A switching fabric is a switch architecture in which all switch ports connect with the same effective performance and in a non-interfering or "non-blocking" way. In small switches, this can be achieved in a single device -- a true fabric architecture. In applications requiring a larger number of ports, however, the notion of a switching fabric must be virtual due to physical limitations in the common backplane capacity. Switching fabrics will offer improved connection performance and consistency in most enterprise and service provider data center applications, but not all use cases will necessarily justify making such a dramatic architectural shift. Several factors influence the business case.
The first factor is the depth of the switch hierarchy needed to connect the data center devices using traditional Ethernet. The more "layers" of switching that are required to achieve full connectivity, the greater the performance variability, management cost and complexity. Operators are typically concerned when any hierarchy of switches goes more than two layers deep; they get very concerned when hierarchies reach five or more layers.
The second factor is the nature of the traffic. Client/server traffic is less sensitive to performance issues and variability than IPC or storage traffic is. Applications with little of the latter two may not gain much from a switching fabric, even when the alternative is three or more layers of Ethernet switches.
Factor number three is the rate of dynamic reconfiguration of application, storage and client relationships within the data center. The problem with performance variability inherent in multilayer switching is most apparent when an application is likely to change servers, use different storage or be WAN-connected in different ways on a regular basis. If these changes result in noticeable performance variations, they will get help desk phones ringing and raise user support costs. In service provider applications where the data center hosts services or content, variability can result in customer loss as well.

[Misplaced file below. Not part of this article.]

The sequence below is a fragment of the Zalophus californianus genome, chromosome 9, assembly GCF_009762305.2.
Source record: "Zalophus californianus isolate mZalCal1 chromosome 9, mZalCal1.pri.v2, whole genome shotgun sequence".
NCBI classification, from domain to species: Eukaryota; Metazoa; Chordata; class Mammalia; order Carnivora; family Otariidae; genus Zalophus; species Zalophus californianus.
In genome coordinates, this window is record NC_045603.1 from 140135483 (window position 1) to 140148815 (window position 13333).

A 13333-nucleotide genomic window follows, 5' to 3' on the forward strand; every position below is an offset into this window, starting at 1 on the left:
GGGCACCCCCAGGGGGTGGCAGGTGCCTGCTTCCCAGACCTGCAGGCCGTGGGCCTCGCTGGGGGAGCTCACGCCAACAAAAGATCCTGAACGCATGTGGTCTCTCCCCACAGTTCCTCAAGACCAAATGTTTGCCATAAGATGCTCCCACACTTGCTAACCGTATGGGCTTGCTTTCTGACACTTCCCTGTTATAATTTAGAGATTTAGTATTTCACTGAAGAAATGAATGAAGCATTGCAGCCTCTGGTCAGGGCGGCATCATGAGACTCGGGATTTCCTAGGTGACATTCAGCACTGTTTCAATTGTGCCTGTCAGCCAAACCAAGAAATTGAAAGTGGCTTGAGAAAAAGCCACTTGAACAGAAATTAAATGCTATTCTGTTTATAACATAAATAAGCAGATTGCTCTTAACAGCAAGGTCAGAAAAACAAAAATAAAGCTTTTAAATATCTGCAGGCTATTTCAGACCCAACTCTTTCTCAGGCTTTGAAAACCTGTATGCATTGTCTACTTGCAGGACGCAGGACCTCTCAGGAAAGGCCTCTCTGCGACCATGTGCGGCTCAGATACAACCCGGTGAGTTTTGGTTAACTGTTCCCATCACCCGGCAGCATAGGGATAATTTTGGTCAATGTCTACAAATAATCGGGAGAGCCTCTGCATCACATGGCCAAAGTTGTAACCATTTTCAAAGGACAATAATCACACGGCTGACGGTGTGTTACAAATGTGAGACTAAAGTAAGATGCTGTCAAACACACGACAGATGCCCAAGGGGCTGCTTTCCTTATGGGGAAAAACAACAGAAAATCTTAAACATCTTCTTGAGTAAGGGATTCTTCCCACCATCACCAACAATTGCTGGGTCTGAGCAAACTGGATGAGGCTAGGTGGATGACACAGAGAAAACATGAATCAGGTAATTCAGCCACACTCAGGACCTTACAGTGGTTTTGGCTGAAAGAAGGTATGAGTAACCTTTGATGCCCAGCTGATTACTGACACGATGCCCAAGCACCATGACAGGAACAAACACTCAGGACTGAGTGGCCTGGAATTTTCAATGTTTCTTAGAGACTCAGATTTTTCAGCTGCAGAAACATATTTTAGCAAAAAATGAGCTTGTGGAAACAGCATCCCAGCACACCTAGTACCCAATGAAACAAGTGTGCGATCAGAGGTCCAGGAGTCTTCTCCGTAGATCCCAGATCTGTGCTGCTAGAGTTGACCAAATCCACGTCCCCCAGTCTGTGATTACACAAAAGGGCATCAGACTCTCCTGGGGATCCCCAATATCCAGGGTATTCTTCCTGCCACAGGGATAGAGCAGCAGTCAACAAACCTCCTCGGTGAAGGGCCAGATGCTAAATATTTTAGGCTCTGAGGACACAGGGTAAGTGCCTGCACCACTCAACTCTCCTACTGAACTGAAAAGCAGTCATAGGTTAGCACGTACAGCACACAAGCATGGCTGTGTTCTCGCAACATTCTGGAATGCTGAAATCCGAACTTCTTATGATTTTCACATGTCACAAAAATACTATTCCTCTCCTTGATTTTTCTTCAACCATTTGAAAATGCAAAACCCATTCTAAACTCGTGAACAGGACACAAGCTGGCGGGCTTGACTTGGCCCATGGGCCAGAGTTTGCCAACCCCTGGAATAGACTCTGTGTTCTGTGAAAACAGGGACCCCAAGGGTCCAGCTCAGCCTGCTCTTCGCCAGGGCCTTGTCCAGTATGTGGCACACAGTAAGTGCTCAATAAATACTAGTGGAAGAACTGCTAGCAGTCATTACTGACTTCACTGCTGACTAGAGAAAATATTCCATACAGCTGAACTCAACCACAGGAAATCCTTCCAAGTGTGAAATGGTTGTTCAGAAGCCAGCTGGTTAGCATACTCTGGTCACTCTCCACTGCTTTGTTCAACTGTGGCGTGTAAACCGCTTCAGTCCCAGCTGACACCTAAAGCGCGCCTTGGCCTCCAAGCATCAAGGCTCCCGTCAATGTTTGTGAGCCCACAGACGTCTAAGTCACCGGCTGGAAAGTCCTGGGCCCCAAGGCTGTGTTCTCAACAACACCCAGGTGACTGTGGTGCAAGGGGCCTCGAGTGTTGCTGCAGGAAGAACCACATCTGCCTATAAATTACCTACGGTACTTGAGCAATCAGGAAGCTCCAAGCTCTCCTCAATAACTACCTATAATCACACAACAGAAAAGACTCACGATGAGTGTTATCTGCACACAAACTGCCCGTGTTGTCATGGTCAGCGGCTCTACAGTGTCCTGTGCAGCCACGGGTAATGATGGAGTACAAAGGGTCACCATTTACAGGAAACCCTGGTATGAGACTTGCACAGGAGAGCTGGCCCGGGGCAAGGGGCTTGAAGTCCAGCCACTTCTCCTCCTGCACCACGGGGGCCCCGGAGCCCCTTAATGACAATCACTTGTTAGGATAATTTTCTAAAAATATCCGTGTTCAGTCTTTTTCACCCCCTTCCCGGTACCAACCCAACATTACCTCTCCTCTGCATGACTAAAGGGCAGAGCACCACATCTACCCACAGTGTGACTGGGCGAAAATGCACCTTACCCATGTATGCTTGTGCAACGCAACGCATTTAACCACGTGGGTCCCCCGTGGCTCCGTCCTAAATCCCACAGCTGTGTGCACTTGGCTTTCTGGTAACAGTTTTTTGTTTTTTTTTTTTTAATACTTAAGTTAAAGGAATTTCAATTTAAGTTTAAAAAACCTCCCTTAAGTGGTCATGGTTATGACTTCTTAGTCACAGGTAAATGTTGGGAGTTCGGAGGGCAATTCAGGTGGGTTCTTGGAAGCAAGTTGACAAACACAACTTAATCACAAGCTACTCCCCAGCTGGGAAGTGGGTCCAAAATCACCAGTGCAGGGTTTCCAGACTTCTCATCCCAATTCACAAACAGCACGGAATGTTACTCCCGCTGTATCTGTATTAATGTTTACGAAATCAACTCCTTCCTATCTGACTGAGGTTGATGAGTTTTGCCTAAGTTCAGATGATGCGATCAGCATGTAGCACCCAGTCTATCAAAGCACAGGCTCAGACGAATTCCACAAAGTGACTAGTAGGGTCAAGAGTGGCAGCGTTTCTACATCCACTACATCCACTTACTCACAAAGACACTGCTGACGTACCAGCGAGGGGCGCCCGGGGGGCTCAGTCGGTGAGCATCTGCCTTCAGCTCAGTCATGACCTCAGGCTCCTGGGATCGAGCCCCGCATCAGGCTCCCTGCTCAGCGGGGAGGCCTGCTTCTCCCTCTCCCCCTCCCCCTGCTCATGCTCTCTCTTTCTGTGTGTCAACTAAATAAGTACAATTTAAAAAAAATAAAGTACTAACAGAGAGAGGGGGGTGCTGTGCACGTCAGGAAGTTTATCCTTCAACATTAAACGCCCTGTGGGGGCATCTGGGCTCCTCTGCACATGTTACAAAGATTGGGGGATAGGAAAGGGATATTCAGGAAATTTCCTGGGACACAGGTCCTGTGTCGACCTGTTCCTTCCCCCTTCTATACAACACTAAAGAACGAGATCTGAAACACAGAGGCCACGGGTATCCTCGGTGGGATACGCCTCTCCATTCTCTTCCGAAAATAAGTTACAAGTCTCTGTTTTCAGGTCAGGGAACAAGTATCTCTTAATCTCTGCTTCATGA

Where a cloud data center's service mix is unusually dynamic, highly flexible reconfiguration with no penalty in performance across the full range of connectivity is even more desirable. Virtualization increases dynamism, as does using SOA for application "componentization," but offering cloud computing and cloud services increase the reconfiguration rate within a data center most of all.
Where the data center is hosting a cloud, all of these factors are likely to favor cloud data center switching fabric deployment. Clouds demand large resource pools, so connecting them requires either a switching fabric or a large number of switch layers. Based on early operator reports, cloud data centers generate much more storage and IPC traffic than traditional data centers, suggesting that traffic in the cloud is delay-sensitive. Finally, cloud infrastructure is certain to require considerable dynamic balancing of resource assignments and thus changes in resource connectivity.
The many variables in play make establishing general rules for cloud data center networking difficult. But if there is one, it may well be that when it comes to the cloud, data center switching fabric deployment is a natural fit. Any cloud provider serious about preserving flexibility to accommodate the cloud's dynamic future will need to strongly consider implementing a cloud data center switching fabric.
About the author: Tom Nolle is president of CIMI Corporation, a strategic consulting firm specializing in telecommunications and data communications since 1982. He is the publisher of Netwatcher, a journal addressing advanced telecommunications strategy issues. Check out his blog, Uncommon Wisdom, for the latest in communications business and technology development.